So far, the poll only has 51 respondents but is 96% in favor of separation of church and state. The thread's title and location may have a lot to do with the current results though - as it would tend to attract more attention from people wishing to uphold a founding concept of this nation, rather than partisans who might be willing to see the government "look the other way" on the issue rather than enforce the highest law of the land.
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JerseygirlCT Donating Member (1000+ posts) Send PM | Profile | Ignore Sat Mar-15-08 07:20 PM
Response to Reply #18
23. Yes. The law is written so as to try to protect both the free speech
rights of clergy and other church representatives and the missions of the churches as the IRS sees them.

So it's ok for the clergy to campaign outside the church for their candidate, it's ok for them to talk about *issues* from the pulpit. It's not ok to endorse a particular candidate from the pulpit.

The freedom of religion and the freedom of speech are both critical rights. I think the choice offered in the OP actually sets things up in opposition which are not opposed at all. The problem has been an uneven interpretation of the rules. Places like All Saints in CA get in trouble for an anti-war sermon (perfectly acceptable as I see it), right wing churches regularly seem to become involved in candidate endorsements. All Saints finds itself the target of a lawsuit.

Frankly, I'd be less concerned with political speech in a church and more concerned with looking at the church's actual activities: how much of what they do can actually be construed as charitable? For some, that's a lot. For others, I doubt it's much at all.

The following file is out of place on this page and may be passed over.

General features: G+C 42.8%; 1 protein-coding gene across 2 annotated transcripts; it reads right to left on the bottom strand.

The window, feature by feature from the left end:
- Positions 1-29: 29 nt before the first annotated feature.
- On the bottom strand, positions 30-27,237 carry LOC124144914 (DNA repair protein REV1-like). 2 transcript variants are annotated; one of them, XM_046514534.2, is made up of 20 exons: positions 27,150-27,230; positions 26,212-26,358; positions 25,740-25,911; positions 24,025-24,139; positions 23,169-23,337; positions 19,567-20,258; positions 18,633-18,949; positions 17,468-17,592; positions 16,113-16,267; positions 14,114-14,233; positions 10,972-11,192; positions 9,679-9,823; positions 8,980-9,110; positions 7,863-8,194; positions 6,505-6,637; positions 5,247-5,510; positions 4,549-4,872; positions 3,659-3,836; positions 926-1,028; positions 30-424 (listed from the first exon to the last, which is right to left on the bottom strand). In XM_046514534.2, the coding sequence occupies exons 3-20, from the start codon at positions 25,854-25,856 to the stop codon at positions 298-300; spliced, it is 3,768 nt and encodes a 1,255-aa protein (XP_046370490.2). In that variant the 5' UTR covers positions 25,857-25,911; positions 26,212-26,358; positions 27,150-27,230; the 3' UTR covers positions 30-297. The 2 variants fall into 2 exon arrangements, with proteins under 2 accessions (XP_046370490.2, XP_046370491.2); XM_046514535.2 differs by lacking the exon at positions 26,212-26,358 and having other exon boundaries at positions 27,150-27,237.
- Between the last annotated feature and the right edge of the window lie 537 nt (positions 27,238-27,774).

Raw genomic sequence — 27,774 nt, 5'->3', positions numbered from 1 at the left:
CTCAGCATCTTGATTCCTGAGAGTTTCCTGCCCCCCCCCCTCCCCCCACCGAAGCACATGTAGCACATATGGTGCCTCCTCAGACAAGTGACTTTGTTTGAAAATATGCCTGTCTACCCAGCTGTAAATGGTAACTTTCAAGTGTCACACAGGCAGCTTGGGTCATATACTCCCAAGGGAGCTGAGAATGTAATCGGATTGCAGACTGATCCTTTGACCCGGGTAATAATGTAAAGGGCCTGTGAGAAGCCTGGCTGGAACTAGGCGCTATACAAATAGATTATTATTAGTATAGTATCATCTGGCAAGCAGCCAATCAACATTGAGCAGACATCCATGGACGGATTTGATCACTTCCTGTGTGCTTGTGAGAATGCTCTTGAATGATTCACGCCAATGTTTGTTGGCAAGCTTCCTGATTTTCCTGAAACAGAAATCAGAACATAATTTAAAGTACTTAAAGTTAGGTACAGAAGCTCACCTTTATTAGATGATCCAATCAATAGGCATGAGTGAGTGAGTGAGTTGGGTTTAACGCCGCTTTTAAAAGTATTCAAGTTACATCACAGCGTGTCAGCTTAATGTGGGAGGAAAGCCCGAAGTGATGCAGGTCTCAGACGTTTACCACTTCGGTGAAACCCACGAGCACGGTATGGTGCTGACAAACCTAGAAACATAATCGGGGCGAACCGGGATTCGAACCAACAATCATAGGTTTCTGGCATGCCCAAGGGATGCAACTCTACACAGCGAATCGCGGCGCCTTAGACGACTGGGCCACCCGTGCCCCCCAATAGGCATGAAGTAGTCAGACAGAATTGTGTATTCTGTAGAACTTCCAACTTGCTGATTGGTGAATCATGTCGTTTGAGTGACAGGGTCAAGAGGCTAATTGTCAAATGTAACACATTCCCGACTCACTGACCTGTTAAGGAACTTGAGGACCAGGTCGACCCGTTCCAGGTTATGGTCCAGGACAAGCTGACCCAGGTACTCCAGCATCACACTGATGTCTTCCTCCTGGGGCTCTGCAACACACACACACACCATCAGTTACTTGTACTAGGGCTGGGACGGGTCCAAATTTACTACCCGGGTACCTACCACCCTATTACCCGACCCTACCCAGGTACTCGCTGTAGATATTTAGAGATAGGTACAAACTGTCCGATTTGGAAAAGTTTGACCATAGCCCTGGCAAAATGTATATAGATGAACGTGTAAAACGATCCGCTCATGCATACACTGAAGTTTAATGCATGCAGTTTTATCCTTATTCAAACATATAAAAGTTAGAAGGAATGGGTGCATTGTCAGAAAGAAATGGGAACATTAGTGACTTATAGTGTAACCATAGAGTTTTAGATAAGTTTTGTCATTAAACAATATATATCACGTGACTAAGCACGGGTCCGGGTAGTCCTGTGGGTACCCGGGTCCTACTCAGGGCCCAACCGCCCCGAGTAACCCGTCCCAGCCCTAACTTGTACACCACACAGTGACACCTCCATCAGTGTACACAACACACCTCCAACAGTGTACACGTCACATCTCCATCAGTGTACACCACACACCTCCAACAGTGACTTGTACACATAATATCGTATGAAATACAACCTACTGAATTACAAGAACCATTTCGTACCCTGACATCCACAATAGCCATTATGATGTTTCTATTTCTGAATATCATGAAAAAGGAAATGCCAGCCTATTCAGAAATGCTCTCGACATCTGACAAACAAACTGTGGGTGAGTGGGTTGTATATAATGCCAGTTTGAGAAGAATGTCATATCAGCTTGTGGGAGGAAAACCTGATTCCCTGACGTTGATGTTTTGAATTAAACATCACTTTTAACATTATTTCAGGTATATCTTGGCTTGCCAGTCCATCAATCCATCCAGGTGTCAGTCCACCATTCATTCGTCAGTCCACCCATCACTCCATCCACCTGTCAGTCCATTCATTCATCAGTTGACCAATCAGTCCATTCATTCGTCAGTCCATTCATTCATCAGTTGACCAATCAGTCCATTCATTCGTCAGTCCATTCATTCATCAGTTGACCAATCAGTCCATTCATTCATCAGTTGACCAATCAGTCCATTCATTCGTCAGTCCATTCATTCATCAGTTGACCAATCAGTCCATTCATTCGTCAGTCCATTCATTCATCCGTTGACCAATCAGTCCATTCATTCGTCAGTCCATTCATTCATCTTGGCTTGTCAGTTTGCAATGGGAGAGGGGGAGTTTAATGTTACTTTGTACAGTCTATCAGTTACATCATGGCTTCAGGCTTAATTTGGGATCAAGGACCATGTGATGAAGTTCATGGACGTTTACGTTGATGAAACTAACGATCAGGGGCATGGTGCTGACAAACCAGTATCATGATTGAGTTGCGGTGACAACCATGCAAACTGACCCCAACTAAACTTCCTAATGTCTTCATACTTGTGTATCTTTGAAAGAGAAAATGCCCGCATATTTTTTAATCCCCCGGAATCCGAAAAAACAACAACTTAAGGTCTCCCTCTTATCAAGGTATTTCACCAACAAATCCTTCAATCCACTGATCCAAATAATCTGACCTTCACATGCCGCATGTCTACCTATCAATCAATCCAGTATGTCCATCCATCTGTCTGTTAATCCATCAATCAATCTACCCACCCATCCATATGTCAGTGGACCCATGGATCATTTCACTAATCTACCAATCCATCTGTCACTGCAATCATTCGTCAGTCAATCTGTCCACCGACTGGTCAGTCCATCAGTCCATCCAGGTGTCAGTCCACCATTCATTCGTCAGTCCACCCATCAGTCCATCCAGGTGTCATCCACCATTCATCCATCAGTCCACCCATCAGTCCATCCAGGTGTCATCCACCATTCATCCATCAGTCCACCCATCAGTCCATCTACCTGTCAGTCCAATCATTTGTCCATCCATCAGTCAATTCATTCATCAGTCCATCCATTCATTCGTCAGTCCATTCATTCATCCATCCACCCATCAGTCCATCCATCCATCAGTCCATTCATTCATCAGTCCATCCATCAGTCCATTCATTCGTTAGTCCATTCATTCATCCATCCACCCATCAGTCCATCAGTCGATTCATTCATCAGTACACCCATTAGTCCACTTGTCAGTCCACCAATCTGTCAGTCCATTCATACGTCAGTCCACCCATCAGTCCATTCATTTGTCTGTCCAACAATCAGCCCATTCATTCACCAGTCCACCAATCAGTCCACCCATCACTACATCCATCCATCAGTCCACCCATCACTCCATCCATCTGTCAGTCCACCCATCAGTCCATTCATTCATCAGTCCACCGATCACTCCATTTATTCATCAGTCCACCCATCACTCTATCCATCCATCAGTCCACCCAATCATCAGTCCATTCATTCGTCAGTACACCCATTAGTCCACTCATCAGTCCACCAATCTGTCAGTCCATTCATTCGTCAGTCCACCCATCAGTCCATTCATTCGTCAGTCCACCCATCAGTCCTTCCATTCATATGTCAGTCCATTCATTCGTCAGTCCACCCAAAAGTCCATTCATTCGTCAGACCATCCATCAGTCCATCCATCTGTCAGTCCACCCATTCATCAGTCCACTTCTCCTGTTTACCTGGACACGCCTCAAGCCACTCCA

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varelse Donating Member (1000+ posts) Send PM | Profile | Ignore Sat Mar-15-08 08:04 PM
Response to Reply #23
27. I absolutely agree with this statement
The freedom of religion and the freedom of speech are both critical rights. I think the choice offered in the OP actually sets things up in opposition which are not opposed at all. The problem has been an uneven interpretation of the rules.


Separation of church and state is an essential part of the foundation of this democracy. Our democracy is put in danger if laws supporting this foundation are not enforced equally for all citizens and for all organizations. So the real danger in the IRS regulations prohibiting any religious leader from using a tax-exempt venue to interfere in the election process, is not in their enforcement, but in unfair and discriminatory use of said enforcement. It's the abuse of power by elected or appointed government agents that needs to be addressed, not the agencies or laws themselves.
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Wizard777 Donating Member (1000+ posts) Send PM | Profile | Ignore Sat Mar-15-08 08:13 PM
Response to Reply #18
29. If they lose thier tax exempt status. They don't have to pay taxes.
Donations to the church just aren't tax deductible.